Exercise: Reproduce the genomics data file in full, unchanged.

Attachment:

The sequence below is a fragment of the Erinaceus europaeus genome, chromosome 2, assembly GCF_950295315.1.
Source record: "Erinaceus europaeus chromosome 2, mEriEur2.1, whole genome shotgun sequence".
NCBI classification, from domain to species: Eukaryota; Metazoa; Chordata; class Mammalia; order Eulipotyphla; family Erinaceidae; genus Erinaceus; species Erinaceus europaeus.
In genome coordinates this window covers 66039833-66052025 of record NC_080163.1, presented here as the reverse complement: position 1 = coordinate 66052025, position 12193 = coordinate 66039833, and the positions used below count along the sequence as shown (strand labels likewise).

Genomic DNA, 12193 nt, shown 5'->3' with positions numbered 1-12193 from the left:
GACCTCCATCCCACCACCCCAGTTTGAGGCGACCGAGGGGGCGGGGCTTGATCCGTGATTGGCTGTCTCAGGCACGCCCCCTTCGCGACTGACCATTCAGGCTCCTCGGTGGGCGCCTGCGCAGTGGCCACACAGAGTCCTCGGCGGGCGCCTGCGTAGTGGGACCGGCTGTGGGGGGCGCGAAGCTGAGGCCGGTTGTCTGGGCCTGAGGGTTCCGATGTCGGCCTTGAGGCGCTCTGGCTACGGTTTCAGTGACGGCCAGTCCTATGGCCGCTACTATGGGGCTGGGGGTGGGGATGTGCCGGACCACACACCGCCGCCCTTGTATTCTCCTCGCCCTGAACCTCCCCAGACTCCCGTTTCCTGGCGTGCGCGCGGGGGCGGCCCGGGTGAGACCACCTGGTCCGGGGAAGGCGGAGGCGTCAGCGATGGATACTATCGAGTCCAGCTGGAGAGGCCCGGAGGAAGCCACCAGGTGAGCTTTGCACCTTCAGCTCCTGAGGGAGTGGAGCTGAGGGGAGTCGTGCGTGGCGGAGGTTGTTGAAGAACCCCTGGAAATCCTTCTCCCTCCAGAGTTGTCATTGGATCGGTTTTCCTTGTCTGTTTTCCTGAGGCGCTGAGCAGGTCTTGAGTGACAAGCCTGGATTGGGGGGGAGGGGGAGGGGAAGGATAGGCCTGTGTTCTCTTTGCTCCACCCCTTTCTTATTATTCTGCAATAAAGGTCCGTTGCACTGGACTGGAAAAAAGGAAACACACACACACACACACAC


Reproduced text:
The sequence below is a fragment of the Erinaceus europaeus genome, chromosome 2, assembly GCF_950295315.1.
Source record: "Erinaceus europaeus chromosome 2, mEriEur2.1, whole genome shotgun sequence".
NCBI classification, from domain to species: Eukaryota; Metazoa; Chordata; class Mammalia; order Eulipotyphla; family Erinaceidae; genus Erinaceus; species Erinaceus europaeus.
In genome coordinates this window covers 66039833-66052025 of record NC_080163.1, presented here as the reverse complement: position 1 = coordinate 66052025, position 12193 = coordinate 66039833, and the positions used below count along the sequence as shown (strand labels likewise).

Genomic DNA, 12193 nt, shown 5'->3' with positions numbered 1-12193 from the left:
GACCTCCATCCCACCACCCCAGTTTGAGGCGACCGAGGGGGCGGGGCTTGATCCGTGATTGGCTGTCTCAGGCACGCCCCCTTCGCGACTGACCATTCAGGCTCCTCGGTGGGCGCCTGCGCAGTGGCCACACAGAGTCCTCGGCGGGCGCCTGCGTAGTGGGACCGGCTGTGGGGGGCGCGAAGCTGAGGCCGGTTGTCTGGGCCTGAGGGTTCCGATGTCGGCCTTGAGGCGCTCTGGCTACGGTTTCAGTGACGGCCAGTCCTATGGCCGCTACTATGGGGCTGGGGGTGGGGATGTGCCGGACCACACACCGCCGCCCTTGTATTCTCCTCGCCCTGAACCTCCCCAGACTCCCGTTTCCTGGCGTGCGCGCGGGGGCGGCCCGGGTGAGACCACCTGGTCCGGGGAAGGCGGAGGCGTCAGCGATGGATACTATCGAGTCCAGCTGGAGAGGCCCGGAGGAAGCCACCAGGTGAGCTTTGCACCTTCAGCTCCTGAGGGAGTGGAGCTGAGGGGAGTCGTGCGTGGCGGAGGTTGTTGAAGAACCCCTGGAAATCCTTCTCCCTCCAGAGTTGTCATTGGATCGGTTTTCCTTGTCTGTTTTCCTGAGGCGCTGAGCAGGTCTTGAGTGACAAGCCTGGATTGGGGGGGAGGGGGAGGGGAAGGATAGGCCTGTGTTCTCTTTGCTCCACCCCTTTCTTATTATTCTGCAATAAAGGTCCGTTGCACTGGACTGGAAAAAAGGAAACACACACACACACACACAC